Finding Someone Who Finds You

by Laura Gardens

Work, gym, dinner, drink, TV, bed, repeat. I was spending weekends with the same friends, having the same conversations about the same people. A goldfish will only grow as big as its bowl, and I felt trapped in a shot glass. With a marriage in tatters, stuck in a career I didn’t choose, and no faith left to fill the hole in my heart, something had to change. Something big.

I took a cue from the trailer of the film adaptation of my favorite audiobook on my “must listen” list, and I decided one year: one year of finding myself, and I knew exactly where to look…

I was scared to travel alone, but as soon as you’re overlooking the Parisian streets, a tall glass of white wine washes those fears away. At least that’s what Amy, my surrogate, wrote to me in her first report. I booked my ticket without thinking of the meetings I’d scheduled for the next week, and I couldn’t get anyone to watch my Yorkie. And is it really so hard to defer Zumba classes for an indefinite period of time? 

A friend recently hired a surrogate to carry her child (the ovaries are fine, she just didn’t want the hassle). Luckily for me, one quick Google search later I found Amy, a woman who found her calling finding women looking to find themselves.

Amy spent her days walking through small towns in the countryside, exploring a culture rich in history that values long nights with friends, taking your time, and indulging in meals I’d only ever imagined (luckily Amy gave me detailed descriptions, yum!). Wandering, eating when you’re hungry, having coffee with strangers, time loses all meaning. In my old life, it was always go-go-go, on to the next thing, I never stopped to appreciate my surroundings. But when I finished reading Amy’s e-mail I sat back, closed my eyes, and for a moment I felt a peace and relaxation I hadn’t experienced since I was a child. Of course I had a lunch meeting to run off to with that bitch Margot, but it’s nice to know that if I had the time, I could sit like that for hours.

Next it was off to Bhutan, a small independent kingdom bordering China and India filled with Buddhist temples and travelers seeking a greater connection to the world. I originally wanted to go to India, but Amy had already been there. Sure, there were a lot more expenses and she needed to hire a translator, a Sherpa, and a trained dog for some reason, but this is a once in a lifetime experience! The sight of these grand temples with the Himalayas as background could leave you breathless. I’m pretty sure Amy must have taken a photography class, because I got every megapixel’s worth of karmic cleansing. As the monks explained to Amy and she explained to me, we are all connected, everything is one, so it made sense to spend a little extra for kayaking.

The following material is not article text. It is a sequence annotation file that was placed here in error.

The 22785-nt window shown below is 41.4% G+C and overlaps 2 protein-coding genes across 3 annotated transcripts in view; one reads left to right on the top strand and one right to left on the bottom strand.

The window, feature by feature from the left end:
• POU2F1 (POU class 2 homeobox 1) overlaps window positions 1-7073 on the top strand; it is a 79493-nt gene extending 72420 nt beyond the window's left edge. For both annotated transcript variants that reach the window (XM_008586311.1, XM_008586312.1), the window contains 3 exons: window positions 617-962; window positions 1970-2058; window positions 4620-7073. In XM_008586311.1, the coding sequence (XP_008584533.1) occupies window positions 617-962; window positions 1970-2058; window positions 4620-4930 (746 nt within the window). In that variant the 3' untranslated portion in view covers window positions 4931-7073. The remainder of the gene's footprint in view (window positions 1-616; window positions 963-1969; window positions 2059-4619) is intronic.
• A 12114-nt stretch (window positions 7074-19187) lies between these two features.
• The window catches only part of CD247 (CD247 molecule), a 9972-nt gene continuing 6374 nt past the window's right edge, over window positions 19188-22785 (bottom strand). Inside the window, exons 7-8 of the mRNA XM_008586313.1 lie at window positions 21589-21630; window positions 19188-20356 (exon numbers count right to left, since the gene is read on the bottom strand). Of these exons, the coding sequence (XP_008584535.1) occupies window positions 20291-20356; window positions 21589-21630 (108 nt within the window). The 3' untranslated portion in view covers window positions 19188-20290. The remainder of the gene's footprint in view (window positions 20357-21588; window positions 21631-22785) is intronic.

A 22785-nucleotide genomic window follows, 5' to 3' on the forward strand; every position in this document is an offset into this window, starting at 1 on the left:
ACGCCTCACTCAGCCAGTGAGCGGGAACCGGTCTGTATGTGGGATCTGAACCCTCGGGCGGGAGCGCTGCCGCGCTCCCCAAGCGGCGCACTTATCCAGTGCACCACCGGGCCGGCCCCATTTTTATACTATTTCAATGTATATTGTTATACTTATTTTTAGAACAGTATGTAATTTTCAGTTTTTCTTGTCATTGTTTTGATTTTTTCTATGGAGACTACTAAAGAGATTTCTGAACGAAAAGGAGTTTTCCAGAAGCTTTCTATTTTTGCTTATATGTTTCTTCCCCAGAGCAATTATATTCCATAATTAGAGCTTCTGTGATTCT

Last stop: Barcelona. Parties, drinking, making out with strangers and dancing until dawn, Amy checked off everything on my list (a spreadsheet I’d spent countless hours agonizing over with columns for my spiritual, mental, and physical awakening). Little did I know that somewhere between “touch a statue” and “learn to merengue” the fates added the name “Tomás” (I added him in at C42). Amy’s translations were rough, but she assured me that Tomás “encanta’d” me, and “quiero mucho.” I spent long nights dreaming of this pro fútbol player/salsa dancer/marine biologist and wondering why he needed all that cash. Our “fuego” burned bright and quickly, as I had to let Tomás go. He taught me how to love again, and my checking account had run dry.

All journeys must end, and after a long, eventful year Amy reached my “destination that was myself”, and I finally returned home (after a long wait in the Whole Foods line, I mean, don’t people understand the system there? For fuck’s sake it’s just colors and numbers. Is everyone a moron?)